Impulsivity is associated with food intake, snacking, and eating disorders in a general population

Am J Clin Nutr. 2019 Jan 1;109(1):117-126. doi: 10.1093/ajcn/nqy255.


Background: Impulsivity is a psychological trait linked to health issues such as obesity. However, few studies have explored the relation between impulsivity, dietary intake, and eating disorders (EDs) in a general population.

Objective: The aim of this cross-sectional study was to assess whether impulsivity was associated with energy intake, food-group consumption, snacking, and risk of EDs.

Design: In 2014, 51,368 adult participants from the NutriNet-Santé Study completed the 11th version of the Barratt Impulsiveness Scale (BIS-11), which assesses impulsivity. Food-group consumption and diet quality were evaluated by using ≥3 self-reported 24-h dietary records (n = 35,830), whereas snacking behavior was evaluated by an ad hoc question (n = 48,562). Risk of EDs was assessed with the Sick-Control-One-Fat-Food Questionnaire (SCOFF), and categories of ED (restrictive, bulimic, hyperphagic, and other types of EDs) were determined with the Expali algorithm (n = 48,824). Logistic and linear regressions were used to analyze the associations between impulsivity and energy intake, food-group consumption, diet quality, snacking, and risk of EDs, taking into account sociodemographic and lifestyle factors.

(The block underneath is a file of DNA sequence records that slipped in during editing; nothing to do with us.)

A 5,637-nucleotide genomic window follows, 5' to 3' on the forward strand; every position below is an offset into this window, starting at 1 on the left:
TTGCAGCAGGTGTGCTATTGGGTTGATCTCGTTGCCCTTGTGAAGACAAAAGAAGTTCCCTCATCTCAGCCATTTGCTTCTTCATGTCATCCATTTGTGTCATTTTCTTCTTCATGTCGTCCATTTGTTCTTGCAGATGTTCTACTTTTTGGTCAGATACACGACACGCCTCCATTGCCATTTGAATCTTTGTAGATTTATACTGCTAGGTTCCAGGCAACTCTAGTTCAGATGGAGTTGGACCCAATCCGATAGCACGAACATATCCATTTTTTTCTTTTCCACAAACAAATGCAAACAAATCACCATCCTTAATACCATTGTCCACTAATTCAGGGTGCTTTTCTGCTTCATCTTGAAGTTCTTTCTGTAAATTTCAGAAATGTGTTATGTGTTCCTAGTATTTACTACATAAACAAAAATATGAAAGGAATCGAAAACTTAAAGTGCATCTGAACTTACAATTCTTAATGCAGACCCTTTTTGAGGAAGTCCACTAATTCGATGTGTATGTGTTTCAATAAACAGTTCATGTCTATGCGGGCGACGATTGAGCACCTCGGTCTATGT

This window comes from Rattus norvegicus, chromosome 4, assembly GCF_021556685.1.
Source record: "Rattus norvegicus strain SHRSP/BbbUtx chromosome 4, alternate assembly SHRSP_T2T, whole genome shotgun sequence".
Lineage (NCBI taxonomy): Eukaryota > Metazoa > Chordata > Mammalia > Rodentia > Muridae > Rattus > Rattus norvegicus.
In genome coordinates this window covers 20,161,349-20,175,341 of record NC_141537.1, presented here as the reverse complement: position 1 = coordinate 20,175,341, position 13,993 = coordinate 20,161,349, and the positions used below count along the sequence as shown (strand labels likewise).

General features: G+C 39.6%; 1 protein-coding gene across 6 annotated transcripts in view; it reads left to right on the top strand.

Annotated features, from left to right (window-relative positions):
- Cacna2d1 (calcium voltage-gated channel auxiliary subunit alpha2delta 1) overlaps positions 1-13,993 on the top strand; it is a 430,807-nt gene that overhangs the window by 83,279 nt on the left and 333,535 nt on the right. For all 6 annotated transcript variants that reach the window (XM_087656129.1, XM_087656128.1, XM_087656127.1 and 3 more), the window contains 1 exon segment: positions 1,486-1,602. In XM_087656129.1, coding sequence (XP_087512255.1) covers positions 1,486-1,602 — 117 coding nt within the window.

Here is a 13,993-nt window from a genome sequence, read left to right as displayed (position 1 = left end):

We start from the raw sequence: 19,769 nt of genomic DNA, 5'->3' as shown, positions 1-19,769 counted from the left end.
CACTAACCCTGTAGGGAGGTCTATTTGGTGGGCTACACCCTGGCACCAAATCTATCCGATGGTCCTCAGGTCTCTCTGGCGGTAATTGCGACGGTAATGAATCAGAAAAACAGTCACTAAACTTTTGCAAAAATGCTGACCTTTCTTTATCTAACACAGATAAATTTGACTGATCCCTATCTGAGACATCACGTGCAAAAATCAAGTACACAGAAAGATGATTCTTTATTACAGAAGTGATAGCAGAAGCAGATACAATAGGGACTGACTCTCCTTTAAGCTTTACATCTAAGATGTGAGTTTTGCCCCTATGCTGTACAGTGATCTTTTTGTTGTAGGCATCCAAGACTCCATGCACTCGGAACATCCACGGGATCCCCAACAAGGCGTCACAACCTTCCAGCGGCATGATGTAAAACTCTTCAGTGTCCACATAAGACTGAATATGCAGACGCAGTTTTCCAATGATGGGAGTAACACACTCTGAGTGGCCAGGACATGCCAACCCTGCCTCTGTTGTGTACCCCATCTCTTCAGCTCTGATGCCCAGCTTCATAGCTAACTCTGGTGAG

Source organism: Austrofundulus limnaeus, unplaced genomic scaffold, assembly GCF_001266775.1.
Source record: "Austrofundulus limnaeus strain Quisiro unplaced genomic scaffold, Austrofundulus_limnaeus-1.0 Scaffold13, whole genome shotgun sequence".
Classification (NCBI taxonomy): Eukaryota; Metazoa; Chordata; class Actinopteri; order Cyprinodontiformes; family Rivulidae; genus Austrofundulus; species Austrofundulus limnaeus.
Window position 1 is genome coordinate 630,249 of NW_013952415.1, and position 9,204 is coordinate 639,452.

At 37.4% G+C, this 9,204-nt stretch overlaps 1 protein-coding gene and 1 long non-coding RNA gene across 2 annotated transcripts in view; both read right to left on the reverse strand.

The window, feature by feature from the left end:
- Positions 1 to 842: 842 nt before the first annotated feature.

Results: Positive associations were found between impulsivity and consumption of alcoholic beverages and appetizers, whereas negative associations were found for fruit and vegetables, meat and poultry, processed meat, dairy products, milk-based desserts, and starchy foods. Impulsivity was positively associated with energy intake and negatively associated with diet quality. Impulsivity was also positively associated with snacking (OR: 3.32; 95% CI: 2.99, 3.68) and risk of EDs (OR: 3.02; 95% CI: 2.74, 3.33). The strongest associations were found for bulimic disorders (OR: 4.38; 95% CI: 3.66, 5.23) and hyperphagic disorders (OR: 2.91; 95% CI: 2.56, 3.31).

Conclusion: Impulsivity was associated with food intakes, snacking, and risk of EDs and could be taken into account in the promotion of healthy eating behavior. This study was registered at as NCT03335644.

Publication types

  • Research Support, Non-U.S. Gov't

MeSH terms

  • Adult
  • Aged
  • Alcoholic Beverages
  • Cross-Sectional Studies
  • Diet
  • Diet Records
  • Diet, Healthy
  • Eating / psychology*
  • Energy Intake
  • Feeding Behavior
  • Feeding and Eating Disorders / epidemiology
  • Feeding and Eating Disorders / psychology*
  • Female
  • Food Preferences / psychology
  • France / epidemiology
  • Fruit
  • Health Behavior
  • Humans
  • Impulsive Behavior / physiology*
  • Life Style
  • Male
  • Middle Aged
  • Snacks / psychology*
  • Surveys and Questionnaires
  • Vegetables

Associated data